Archive for the ‘Travel’ Category

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Observing Report: SkyScanning in Oregon

October 2, 2012

I was up in Oregon last week to visit my university’s second campus in Lebanon. It was a kill-many-birds-with-one-stone type trip: in addition to day-job work in Lebanon on the weekdays, I got in a productive meeting about a joint project with a paleontological colleague who lives nearby, and–the point of this post–last Wednesday night I got to go stargazing with frequent commenter Doug Rennie.

Doug lives up by Portland and I was staying in Albany, so we needed someplace in between with reasonably dark skies. We settled on Baskett Slough Wildlife Refuge, just north of Dallas, OR. We met in Dallas for dinner and then drove out to the slough.

I had along a new-ish pair of Nikon Action 10×50 binoculars that I picked up this summer and haven’t used much. Doug brought his Celestron SkyMaster 15x70s–the same model I have and love–and his Orion SkyScanner 100 tabletop telescope.

Neither of us really knew what to expect in terms of sky quality. The waxing gibbous moon was only three days shy of full, and I was seriously concerned that we’d get “mooned out” and not be able to observe anything in the deep sky.

This brings up the interesting question of how much moonlight it takes to significantly degrade the night sky. I’ll write a full post about it someday, but for now it is enough to note that the brightness of the moon increases exponentially on the run up to opposition (full moon), and decreases exponentially after full moon. For explanations of why that is, check out this graph and this tutorial and read up on opposition surge and heiligenschein. The upshot is that three days shy of full the moon is only perhaps a quarter as bright as it is at full moon, and happily we were able to see quite a bit.

I didn’t know that when we started out, though, but I knew that we wouldn’t see anything if we didn’t try. Ursa Major was opposite the moon, getting closer to the horizon, and with it some of the best and brightest galaxies in the sky. I spent a few minutes faffing around and managed to get M81 in the field of view. It was dim, but it was there, and our observing run was underway.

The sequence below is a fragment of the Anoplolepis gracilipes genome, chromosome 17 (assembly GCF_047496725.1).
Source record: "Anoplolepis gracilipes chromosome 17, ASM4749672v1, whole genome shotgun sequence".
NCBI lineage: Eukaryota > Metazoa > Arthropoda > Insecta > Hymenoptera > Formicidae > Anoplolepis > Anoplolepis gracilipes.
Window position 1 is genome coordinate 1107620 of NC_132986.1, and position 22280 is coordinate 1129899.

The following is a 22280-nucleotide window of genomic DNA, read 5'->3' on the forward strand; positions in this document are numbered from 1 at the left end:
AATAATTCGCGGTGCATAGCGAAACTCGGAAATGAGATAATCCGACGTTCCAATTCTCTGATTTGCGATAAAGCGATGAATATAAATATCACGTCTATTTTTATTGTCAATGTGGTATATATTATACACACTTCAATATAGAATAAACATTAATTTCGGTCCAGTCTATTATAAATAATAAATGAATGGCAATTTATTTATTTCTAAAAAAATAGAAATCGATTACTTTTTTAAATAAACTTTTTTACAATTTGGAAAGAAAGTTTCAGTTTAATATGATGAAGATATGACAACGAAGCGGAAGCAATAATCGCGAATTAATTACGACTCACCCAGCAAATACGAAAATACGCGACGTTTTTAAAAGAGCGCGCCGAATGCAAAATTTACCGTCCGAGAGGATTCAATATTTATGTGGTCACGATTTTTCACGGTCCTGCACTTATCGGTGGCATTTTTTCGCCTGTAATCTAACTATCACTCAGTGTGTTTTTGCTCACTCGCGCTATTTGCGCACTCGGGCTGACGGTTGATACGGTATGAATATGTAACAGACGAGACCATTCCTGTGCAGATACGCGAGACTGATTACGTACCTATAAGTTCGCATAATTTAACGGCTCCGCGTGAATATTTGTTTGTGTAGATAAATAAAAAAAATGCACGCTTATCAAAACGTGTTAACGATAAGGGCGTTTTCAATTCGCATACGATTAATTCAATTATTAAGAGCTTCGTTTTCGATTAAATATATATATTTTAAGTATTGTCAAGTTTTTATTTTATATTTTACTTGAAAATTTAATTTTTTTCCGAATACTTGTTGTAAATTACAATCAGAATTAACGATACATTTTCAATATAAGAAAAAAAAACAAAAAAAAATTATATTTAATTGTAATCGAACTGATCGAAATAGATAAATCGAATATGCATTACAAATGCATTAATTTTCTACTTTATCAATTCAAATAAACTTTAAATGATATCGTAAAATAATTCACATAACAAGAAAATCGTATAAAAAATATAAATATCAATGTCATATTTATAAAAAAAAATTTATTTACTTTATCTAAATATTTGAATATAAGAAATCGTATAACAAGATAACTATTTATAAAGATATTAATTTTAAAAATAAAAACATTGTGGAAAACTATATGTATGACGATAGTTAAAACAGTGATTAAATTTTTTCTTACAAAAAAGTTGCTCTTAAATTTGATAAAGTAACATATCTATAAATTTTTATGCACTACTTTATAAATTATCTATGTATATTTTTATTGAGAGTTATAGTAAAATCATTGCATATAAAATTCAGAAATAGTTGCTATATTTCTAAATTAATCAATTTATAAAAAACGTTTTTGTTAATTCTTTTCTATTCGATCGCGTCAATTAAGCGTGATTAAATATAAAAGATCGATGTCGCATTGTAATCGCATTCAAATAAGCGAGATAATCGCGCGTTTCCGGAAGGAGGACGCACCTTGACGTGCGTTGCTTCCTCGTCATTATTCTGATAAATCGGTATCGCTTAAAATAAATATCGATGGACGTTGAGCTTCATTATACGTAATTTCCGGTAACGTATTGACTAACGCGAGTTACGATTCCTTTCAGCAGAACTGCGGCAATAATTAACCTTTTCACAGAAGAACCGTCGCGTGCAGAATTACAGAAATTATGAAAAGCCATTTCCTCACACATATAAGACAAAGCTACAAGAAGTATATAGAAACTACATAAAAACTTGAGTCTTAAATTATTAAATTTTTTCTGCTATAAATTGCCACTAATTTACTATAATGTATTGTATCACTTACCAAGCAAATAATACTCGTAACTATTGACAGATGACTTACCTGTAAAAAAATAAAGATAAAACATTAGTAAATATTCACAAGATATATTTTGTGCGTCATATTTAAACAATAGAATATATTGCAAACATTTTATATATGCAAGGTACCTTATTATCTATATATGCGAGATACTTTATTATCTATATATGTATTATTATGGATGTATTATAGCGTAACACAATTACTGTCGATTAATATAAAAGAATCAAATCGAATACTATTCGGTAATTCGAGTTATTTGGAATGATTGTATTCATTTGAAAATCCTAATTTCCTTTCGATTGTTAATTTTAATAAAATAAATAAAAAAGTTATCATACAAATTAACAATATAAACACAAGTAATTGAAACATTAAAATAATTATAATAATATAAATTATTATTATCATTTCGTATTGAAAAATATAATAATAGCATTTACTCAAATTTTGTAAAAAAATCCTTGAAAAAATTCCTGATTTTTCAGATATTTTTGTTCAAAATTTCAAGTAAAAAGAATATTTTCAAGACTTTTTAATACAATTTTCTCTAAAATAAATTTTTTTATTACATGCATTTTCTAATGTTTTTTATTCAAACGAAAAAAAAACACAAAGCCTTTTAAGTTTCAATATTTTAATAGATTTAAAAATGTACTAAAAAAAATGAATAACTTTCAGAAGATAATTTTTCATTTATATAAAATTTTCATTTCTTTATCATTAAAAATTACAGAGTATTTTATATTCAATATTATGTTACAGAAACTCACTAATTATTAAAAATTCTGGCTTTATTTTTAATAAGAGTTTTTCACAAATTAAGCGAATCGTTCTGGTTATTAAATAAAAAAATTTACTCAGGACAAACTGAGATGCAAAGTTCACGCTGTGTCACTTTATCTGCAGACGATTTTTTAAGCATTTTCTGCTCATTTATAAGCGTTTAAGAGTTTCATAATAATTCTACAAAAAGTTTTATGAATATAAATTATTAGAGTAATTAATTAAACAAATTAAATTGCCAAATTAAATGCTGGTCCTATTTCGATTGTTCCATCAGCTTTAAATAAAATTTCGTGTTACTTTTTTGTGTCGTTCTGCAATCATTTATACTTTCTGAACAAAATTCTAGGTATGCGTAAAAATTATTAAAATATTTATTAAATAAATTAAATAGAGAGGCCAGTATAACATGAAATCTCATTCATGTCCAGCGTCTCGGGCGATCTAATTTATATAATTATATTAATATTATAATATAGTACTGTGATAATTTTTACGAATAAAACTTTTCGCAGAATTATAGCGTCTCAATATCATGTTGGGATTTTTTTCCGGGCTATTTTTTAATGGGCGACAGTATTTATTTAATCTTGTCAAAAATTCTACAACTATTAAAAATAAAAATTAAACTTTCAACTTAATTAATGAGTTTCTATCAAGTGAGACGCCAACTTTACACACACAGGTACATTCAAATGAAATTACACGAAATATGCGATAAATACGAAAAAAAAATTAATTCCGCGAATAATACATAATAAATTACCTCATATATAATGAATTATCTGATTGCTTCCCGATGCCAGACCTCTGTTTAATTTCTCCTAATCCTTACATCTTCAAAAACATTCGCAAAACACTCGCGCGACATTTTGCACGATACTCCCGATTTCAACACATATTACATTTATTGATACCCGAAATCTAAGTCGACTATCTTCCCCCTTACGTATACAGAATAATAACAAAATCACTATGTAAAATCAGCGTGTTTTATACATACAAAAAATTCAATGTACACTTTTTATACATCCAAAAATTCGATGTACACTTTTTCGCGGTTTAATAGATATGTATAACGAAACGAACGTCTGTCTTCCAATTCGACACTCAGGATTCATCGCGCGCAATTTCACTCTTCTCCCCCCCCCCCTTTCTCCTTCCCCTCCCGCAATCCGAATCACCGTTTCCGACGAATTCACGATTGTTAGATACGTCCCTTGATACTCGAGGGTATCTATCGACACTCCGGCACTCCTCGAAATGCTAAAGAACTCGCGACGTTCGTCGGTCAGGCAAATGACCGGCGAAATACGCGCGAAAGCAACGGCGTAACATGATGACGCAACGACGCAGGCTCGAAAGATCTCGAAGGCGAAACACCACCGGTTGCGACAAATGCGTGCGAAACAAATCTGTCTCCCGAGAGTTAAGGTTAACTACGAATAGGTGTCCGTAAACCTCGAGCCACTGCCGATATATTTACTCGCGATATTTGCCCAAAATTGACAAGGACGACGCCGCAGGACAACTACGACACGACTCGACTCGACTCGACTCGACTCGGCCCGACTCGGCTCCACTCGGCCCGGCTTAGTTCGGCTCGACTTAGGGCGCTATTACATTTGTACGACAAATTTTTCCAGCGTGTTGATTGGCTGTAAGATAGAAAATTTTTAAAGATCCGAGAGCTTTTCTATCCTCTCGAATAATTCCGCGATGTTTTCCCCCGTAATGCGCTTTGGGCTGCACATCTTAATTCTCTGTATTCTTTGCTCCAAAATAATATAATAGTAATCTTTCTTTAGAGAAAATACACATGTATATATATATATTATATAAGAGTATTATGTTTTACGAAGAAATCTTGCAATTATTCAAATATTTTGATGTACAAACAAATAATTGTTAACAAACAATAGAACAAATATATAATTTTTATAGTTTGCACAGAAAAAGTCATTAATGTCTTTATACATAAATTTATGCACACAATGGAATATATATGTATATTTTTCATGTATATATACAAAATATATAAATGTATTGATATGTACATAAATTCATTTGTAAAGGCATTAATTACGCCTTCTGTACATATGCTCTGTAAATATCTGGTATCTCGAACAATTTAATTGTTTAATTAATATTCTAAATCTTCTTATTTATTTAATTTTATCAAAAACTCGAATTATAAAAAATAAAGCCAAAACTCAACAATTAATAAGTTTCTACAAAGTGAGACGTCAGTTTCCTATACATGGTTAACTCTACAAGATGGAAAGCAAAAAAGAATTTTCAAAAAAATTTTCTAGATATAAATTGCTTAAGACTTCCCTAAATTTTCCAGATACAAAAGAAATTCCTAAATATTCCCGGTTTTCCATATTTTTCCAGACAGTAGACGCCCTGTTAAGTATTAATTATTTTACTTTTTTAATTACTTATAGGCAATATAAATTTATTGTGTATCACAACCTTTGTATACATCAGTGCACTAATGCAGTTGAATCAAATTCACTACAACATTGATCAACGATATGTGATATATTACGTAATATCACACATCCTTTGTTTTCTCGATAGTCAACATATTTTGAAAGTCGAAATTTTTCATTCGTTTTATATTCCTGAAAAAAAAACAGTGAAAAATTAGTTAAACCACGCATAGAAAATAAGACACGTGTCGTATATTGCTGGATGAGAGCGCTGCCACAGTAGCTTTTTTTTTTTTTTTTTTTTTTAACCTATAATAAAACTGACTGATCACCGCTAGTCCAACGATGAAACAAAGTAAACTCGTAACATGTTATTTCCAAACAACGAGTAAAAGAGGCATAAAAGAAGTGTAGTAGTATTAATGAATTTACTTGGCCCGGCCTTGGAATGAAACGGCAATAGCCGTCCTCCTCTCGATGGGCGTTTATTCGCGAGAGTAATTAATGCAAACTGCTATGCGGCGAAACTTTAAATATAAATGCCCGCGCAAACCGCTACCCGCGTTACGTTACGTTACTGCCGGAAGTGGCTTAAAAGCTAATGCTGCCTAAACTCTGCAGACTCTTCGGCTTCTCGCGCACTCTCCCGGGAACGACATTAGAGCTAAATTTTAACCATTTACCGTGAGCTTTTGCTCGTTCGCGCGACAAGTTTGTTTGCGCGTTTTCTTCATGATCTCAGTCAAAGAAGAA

Some hazy clouds were skirting the northern horizon, and I was worried they might come south and ruin things for us. Also, after the frustrating chase and unimpressive view of M81 we needed a win, so our next target was the Double Cluster, NGC 869 and 884. They were spectacular–two brilliant knots of stars in the rich Milky Way starfields of northern Perseus.

After that we hit some other summer and fall “best of” objects, including the Andromeda galaxy (M31), the Great Glob in Hercules (M13), the Ring Nebula (M57), and the Dumbbell Nebula (M27). Next to M31 we caught the brighter and more compact of its two Messier satellite galaxies, M32. I don’t know if M110 would have been visible or not. It’s a tougher catch, especially under less-than-perfect skies, and I didn’t waste any time looking for it.

M13 was an easy catch, and we kept running up the magnification to see if we could get it to resolve at all. Doug’s 6mm Expanse yielded 67x and, we thought, some tantalizing hints of detail. We Barlowed it up to 133x and the cluster took on the slightly grainy texture that is often the most resolution one can get in a small scope. We also tried lots of magnifications on the two planetary nebula, M57 and M27. We could only glimpse in averted vision the slightly darker center that makes the Ring a ring, and the Dumbbell showed the barest hint of its bilobed structure.

After that we turned back north and plied the starry Milky Way between Cassiopeia and Perseus. Cassiopeia is just lousy with asterisms and open clusters; the only ones we bothered to identify were M103 and nearby NGC 663, which is bigger and brighter.